The push for high-speed rail in America is picking up speed -- it's just happening really, really slowly. Yesterday, efforts to connect American cities with new high-speed passenger rail links received a shot in the arm to the tune of $2.4 billion in federal funding for 54 projects in 23 states. And while it's not even close to enough to push America's rail system toward the modern railways linking Asian and European cities, it is a baby step in the right direction.
"This new millennium sucks! It's exactly the same as the old millennium! You know why? No flying cars!" – Lewis Black
Of all the far-out visions for the future provided us by popular culture (indeed, by this very magazine above almost all else), perhaps none is so conspicuously absent today as the flying car. Other sci-fi fantasies – the invisibility cloak, laser weapons, universal translators, 3-D printers – exist to some degree, if only on a lab bench somewhere. But the flying car, once considered the next logical step in personal transit, simply never took flight.
But now, for the first time since the age of Henry Ford, the flying car has a serious patron. And it's not some eccentric millionaire or overzealous garage inventor. It's the United States Department of Defense.
As the pieces of the James Webb Space Telescope – the next-gen replacement for the Hubble Space Telescope – come together, there's plenty of excitement in the astronomy community, but as Nature reports, there is plenty of anxiety as well. Webb, scheduled for launch in 2014, simply has to work.
They’re out there, biding their time. Waiting patiently. And when you least expect it, they’re going to plunge you and everyone you care about into total darkness. Luckily, we can see solar storms coming from about 93 million miles away, and NASA is now in the process of creating a “Solar Shield” that should be able to minimize the damage to power grids caused by electromagnetic disturbances in the atmosphere and ground caused by foul weather on the sun.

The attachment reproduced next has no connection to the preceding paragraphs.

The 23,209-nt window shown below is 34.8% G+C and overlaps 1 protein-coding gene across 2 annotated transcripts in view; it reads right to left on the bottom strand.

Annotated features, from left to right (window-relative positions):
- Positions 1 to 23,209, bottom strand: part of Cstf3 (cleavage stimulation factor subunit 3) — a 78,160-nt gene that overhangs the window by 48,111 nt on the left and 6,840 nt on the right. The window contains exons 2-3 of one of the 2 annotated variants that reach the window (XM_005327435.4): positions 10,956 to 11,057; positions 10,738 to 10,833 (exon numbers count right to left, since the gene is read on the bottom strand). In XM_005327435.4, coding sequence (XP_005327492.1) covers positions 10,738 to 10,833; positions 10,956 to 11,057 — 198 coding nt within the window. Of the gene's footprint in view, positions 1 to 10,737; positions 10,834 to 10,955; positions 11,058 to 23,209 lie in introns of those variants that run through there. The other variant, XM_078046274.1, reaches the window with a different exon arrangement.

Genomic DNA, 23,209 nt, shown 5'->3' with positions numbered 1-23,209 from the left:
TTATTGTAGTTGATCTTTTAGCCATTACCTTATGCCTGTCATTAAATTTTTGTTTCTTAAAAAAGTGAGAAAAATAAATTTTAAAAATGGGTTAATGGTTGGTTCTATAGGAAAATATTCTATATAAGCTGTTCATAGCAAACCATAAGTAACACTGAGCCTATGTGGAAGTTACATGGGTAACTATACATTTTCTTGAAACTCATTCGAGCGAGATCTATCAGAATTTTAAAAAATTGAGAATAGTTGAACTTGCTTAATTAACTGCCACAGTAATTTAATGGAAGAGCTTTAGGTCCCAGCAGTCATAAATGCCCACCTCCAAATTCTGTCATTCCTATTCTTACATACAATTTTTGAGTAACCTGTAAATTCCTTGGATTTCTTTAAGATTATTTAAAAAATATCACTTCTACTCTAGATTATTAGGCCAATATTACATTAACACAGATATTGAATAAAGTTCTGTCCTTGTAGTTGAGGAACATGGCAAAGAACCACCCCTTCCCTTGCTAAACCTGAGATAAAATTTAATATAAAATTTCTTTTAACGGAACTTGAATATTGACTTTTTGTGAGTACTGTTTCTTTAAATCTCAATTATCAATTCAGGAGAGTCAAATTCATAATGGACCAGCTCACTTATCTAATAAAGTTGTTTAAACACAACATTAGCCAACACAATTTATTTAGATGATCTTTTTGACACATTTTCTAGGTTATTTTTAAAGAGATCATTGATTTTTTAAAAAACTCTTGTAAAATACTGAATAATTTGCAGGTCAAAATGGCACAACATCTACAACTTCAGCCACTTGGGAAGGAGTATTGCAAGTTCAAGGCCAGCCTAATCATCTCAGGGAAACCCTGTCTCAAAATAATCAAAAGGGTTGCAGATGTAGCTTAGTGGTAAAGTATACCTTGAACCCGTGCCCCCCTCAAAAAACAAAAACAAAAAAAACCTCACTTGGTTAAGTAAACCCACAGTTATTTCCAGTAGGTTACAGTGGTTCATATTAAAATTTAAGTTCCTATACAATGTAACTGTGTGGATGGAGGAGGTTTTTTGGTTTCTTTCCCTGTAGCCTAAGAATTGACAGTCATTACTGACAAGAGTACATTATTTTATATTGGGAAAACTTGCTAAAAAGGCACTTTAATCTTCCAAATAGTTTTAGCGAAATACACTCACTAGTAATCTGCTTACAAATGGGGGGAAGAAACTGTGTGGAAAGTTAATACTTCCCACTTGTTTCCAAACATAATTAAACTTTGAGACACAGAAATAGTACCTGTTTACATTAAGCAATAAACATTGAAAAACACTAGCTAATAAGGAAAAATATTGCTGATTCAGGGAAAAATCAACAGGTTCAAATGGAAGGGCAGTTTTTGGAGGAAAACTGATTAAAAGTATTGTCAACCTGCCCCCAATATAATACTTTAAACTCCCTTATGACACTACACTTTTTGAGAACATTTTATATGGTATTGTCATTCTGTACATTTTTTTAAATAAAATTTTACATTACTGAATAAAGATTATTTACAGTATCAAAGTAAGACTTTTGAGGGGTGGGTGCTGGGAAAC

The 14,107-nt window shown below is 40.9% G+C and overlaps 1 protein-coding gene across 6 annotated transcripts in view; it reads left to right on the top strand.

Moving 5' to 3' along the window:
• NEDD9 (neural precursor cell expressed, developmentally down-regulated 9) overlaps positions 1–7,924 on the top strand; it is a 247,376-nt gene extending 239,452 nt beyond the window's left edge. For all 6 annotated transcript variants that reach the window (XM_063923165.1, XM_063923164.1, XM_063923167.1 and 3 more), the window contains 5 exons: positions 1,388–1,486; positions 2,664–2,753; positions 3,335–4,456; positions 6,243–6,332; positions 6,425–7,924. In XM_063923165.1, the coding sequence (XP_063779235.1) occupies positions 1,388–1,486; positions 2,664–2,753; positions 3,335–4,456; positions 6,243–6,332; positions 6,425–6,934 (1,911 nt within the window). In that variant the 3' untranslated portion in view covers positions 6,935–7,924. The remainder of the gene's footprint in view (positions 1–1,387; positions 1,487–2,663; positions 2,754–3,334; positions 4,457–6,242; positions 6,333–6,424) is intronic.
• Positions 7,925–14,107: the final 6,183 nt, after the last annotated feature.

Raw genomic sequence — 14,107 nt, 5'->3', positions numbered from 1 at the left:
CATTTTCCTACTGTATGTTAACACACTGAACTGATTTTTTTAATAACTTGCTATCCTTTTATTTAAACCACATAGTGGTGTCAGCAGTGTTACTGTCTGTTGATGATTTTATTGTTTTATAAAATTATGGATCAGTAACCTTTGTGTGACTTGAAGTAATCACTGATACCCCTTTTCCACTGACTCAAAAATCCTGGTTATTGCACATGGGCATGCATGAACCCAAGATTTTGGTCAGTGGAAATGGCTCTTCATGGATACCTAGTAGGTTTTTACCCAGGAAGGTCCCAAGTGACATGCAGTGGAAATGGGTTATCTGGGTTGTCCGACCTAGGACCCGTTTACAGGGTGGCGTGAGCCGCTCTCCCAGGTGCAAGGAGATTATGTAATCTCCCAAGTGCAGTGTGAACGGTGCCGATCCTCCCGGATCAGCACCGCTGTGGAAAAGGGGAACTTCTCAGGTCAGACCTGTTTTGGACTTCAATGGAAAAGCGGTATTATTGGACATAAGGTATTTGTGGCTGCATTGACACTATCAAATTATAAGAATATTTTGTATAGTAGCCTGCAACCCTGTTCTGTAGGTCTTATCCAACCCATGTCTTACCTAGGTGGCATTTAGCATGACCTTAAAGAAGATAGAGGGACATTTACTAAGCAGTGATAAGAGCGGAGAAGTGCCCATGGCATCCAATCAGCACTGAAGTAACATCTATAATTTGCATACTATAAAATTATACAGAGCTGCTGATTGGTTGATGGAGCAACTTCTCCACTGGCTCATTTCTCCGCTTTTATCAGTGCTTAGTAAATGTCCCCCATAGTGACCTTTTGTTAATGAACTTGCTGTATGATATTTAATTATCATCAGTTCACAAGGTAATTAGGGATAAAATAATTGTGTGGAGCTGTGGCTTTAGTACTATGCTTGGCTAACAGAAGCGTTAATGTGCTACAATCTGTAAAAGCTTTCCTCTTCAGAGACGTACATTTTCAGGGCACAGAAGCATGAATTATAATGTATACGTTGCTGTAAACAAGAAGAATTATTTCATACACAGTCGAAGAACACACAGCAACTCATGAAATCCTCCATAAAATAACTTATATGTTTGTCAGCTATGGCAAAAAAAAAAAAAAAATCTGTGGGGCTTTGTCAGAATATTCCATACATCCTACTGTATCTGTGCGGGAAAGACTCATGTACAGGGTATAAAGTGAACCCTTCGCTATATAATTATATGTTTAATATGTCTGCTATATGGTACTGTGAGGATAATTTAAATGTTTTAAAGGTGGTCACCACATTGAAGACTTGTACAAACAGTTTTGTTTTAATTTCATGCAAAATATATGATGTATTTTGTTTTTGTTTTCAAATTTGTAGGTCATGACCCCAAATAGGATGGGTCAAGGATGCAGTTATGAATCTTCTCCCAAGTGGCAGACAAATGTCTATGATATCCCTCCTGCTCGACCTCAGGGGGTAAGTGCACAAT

Back in July, two all-electric, driverless vans set out from Italy bound for China, an 8,000-mile trek through two continents, several countries, and endless driving variables like traffic, weather conditions, and roadway conditions.
The old adage says "If you find yourself in a hole, stop digging." So in an energy economy where electricity is costly in both an economic and environmental sense, it makes sense to try to reduce your energy suck across the board in any way possible.
If you ever have trouble remembering your dreams, you’re certainly not alone. Our dreams are as elusive as the mechanisms behind them, few of which are understood completely. But Dr. Moran Cerf wants to develop a system capable of reading and recording your dreams electronically. Cue the “Inception” theme music.
Just in time for the end of National Breast Cancer Awareness Month, a University of Manchester professor has developed a portable, radio frequency-based scanner that is able to show the presence of breast tumors, both malignant and benign, in real time.